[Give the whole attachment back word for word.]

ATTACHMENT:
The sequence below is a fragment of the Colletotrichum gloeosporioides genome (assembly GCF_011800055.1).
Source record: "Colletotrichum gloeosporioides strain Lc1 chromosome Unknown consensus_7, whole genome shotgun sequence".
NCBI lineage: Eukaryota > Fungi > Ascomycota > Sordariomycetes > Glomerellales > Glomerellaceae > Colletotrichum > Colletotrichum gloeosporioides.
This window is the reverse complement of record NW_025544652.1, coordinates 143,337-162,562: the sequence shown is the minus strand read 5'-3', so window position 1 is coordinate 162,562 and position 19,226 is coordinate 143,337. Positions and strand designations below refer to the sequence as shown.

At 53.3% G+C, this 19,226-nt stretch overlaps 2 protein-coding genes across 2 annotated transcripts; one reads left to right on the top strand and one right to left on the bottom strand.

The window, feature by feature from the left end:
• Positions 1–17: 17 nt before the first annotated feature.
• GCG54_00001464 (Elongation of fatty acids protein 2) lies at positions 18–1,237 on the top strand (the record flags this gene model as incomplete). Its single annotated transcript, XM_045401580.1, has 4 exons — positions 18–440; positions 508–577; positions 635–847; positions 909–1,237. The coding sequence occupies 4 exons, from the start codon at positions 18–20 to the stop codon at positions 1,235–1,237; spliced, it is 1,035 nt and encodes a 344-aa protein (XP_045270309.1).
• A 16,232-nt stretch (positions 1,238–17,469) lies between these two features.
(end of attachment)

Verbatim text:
The sequence below is a fragment of the Colletotrichum gloeosporioides genome (assembly GCF_011800055.1).
Source record: "Colletotrichum gloeosporioides strain Lc1 chromosome Unknown consensus_7, whole genome shotgun sequence".
NCBI lineage: Eukaryota > Fungi > Ascomycota > Sordariomycetes > Glomerellales > Glomerellaceae > Colletotrichum > Colletotrichum gloeosporioides.
This window is the reverse complement of record NW_025544652.1, coordinates 143,337-162,562: the sequence shown is the minus strand read 5'-3', so window position 1 is coordinate 162,562 and position 19,226 is coordinate 143,337. Positions and strand designations below refer to the sequence as shown.

At 53.3% G+C, this 19,226-nt stretch overlaps 2 protein-coding genes across 2 annotated transcripts; one reads left to right on the top strand and one right to left on the bottom strand.

The window, feature by feature from the left end:
• Positions 1–17: 17 nt before the first annotated feature.
• GCG54_00001464 (Elongation of fatty acids protein 2) lies at positions 18–1,237 on the top strand (the record flags this gene model as incomplete). Its single annotated transcript, XM_045401580.1, has 4 exons — positions 18–440; positions 508–577; positions 635–847; positions 909–1,237. The coding sequence occupies 4 exons, from the start codon at positions 18–20 to the stop codon at positions 1,235–1,237; spliced, it is 1,035 nt and encodes a 344-aa protein (XP_045270309.1).
• A 16,232-nt stretch (positions 1,238–17,469) lies between these two features.